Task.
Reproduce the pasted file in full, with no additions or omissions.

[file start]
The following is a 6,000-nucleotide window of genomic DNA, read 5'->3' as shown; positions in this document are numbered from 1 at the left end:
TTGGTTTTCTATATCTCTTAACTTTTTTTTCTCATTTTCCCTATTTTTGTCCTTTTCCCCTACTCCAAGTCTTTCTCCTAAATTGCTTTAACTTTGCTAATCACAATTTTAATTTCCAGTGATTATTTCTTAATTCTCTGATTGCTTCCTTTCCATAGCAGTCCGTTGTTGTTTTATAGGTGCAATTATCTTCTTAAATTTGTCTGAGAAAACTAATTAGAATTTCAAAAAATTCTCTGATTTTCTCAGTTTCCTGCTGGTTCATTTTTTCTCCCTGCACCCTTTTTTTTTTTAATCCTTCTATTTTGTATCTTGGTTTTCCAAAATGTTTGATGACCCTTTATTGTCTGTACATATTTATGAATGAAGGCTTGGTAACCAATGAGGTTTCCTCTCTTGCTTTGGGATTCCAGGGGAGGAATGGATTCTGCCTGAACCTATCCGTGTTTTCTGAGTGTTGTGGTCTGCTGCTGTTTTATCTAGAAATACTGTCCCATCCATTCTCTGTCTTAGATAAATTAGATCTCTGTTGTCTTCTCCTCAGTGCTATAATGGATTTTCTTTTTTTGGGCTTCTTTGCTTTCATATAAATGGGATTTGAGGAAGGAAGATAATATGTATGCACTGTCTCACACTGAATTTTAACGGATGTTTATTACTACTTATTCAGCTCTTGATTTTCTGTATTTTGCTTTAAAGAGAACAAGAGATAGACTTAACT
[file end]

The following is a 6,000-nucleotide window of genomic DNA, read 5'->3' as shown; positions in this document are numbered from 1 at the left end:
TTGGTTTTCTATATCTCTTAACTTTTTTTTCTCATTTTCCCTATTTTTGTCCTTTTCCCCTACTCCAAGTCTTTCTCCTAAATTGCTTTAACTTTGCTAATCACAATTTTAATTTCCAGTGATTATTTCTTAATTCTCTGATTGCTTCCTTTCCATAGCAGTCCGTTGTTGTTTTATAGGTGCAATTATCTTCTTAAATTTGTCTGAGAAAACTAATTAGAATTTCAAAAAATTCTCTGATTTTCTCAGTTTCCTGCTGGTTCATTTTTTCTCCCTGCACCCTTTTTTTTTTTAATCCTTCTATTTTGTATCTTGGTTTTCCAAAATGTTTGATGACCCTTTATTGTCTGTACATATTTATGAATGAAGGCTTGGTAACCAATGAGGTTTCCTCTCTTGCTTTGGGATTCCAGGGGAGGAATGGATTCTGCCTGAACCTATCCGTGTTTTCTGAGTGTTGTGGTCTGCTGCTGTTTTATCTAGAAATACTGTCCCATCCATTCTCTGTCTTAGATAAATTAGATCTCTGTTGTCTTCTCCTCAGTGCTATAATGGATTTTCTTTTTTTGGGCTTCTTTGCTTTCATATAAATGGGATTTGAGGAAGGAAGATAATATGTATGCACTGTCTCACACTGAATTTTAACGGATGTTTATTACTACTTATTCAGCTCTTGATTTTCTGTATTTTGCTTTAAAGAGAACAAGAGATAGACTTAACT